Monday, December 11, 2017
Sports

State softball: Distance no deterrent for Canterbury pitchers

ST. PETERSBURG — Kama Woodall and Hailey Hopkins are opposites as pitchers. Woodall, a freshman, is a flame thrower. Hopkins, a junior, relies on finesse.

But each, thanks in part to the other, is having her best season. Together, the right-handed aces have helped put Canterbury in position to win its second straight Class 2A state title and third in the past four seasons.

Both arrived at this point with a drive that borders on the extreme.

Woodall, who started attending Canterbury last year as an eighth-grader, travels from Spring Hill, roughly a 150-mile roundtrip commute. She is up at 5:30 a.m. to get ready for school.

"It's early at times and can make for a long day," Woodall said. "But I don't mind. It's something I've gotten used to."

Hopkins, who transferred from Bradenton Manatee, travels about 60 miles each day.

"I lived about five minutes from the high school I came from and could wake up about a half-hour before school," Hopkins said. "Now, I'm getting up about two earlier. But this was something I definitely wanted to do."

Both said their reason for attending Canterbury had to do more with the school's penchant for churning out college-ready students than the softball program's reputation as a consistent state title contender.

Canterbury, located in northeast St. Petersburg, is a college preparatory school. Last year, 72 students took 134 advanced placement exams and 10 were named AP scholars. Those were the statistics Woodall said opened her eyes when she glanced at a web site about the school.

"I'm thinking about going to an Ivy League school, and this was probably the best fit to make that happen," said Woodall, who has a 4.0 weighted GPA. "The education at Canterbury is amazing. It's something I wanted to do, even if it meant traveling as much I did.

"But that was okay. The place I live is kind of desolate, so I'm used to long drives. I was already driving to Clearwater for pitching lessons when I was younger. My dad (Rick) works in Tampa, so it wasn't as much of an inconvenience for him either."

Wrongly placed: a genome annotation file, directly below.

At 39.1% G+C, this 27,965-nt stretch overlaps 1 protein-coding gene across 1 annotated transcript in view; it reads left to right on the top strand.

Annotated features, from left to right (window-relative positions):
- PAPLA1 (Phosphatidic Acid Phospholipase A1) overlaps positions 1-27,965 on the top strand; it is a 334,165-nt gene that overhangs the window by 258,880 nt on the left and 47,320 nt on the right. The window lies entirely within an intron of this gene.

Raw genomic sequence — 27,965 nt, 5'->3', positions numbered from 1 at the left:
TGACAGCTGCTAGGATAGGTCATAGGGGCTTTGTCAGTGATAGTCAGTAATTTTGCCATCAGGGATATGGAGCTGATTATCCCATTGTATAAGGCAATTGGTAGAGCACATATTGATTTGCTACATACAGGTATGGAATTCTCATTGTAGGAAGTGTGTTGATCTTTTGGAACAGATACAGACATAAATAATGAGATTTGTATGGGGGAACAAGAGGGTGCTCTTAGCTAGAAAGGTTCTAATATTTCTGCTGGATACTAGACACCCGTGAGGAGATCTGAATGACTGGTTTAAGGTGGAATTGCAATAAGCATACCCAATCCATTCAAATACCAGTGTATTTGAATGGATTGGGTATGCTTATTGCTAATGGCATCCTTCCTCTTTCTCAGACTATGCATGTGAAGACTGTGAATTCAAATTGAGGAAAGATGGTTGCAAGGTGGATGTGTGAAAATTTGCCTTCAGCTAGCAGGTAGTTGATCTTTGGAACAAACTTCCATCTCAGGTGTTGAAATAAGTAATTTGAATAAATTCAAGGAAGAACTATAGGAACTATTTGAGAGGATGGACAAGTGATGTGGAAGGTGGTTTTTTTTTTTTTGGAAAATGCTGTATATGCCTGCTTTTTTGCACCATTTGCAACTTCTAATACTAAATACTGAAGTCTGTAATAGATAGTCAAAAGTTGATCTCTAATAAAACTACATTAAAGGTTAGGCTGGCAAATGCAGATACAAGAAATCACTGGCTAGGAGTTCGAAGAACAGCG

Woodall pitched in all but one game and led the Crusaders to the state title last season.

"I honestly didn't know anything about the softball program before I got here," Woodall said. "I barely knew they existed. Then I started hearing about how good they were. It wasn't until I came out for the team and saw how intense they were with their workouts that I knew they were serious about softball here."

Hopkins made the move because she wanted to play softball in college and attending Canterbury would boost her GPA and test scores enough to make that happen.

Hopkins, who committed to Kent State in the fall, has a 3.2 GPA, which she says is low in part because she struggled academically as a freshman. She has yet to take any of the standardized tests.

"I goofed off a little bit as a freshman," Hopkins said. "I wanted to get serious about academics, and this seemed like the best place to do it. I found out about Canterbury (21-6) through some players here who were already on my travel team."

As for the commute, Hopkins said it's nothing compared to the frequent-flier miles she logs with her travel team, which is based in New Jersey. She often goes to out-of-state tournaments, even during the school year.

"I'll leave on Thursday, catch a red-eye on Sunday and get back just in time for school on Monday," Hopkins said. "That can be rough, but it's something I'll have to get used to in college."

Hopkins' arrival meant Woodall had to share some of the pitching load. That new role could have caused friction, but the two have worked together to make each other better.

"We complement each other very well," Woodall said. "We talk different pitches, game plans and how to keep our heads straight in games."

They have become a consistently capable tandem that can overwhelm opponents, particularly in their classification. Since the district tournament began three weeks ago, the Crusaders have recorded shutouts in four of their past five games.

But the wins — and shutouts — have piled up, as has suspicion from opposing teams on how a program can land two top-level players at the game's most important position in consecutive seasons.

Canterbury coach Jody Moore said she started hearing some of those rumblings from opposing parents in the stands. Moore does not coach travel ball and does not work her players until conditioning starts in January.

"I'm not involved in their personal lives, and only have them from January to May during the high school season," she said. "People think we're good just because we have some talent here. It's not that easy. These girls work hard every day in practice. That's why they keep getting better and better."

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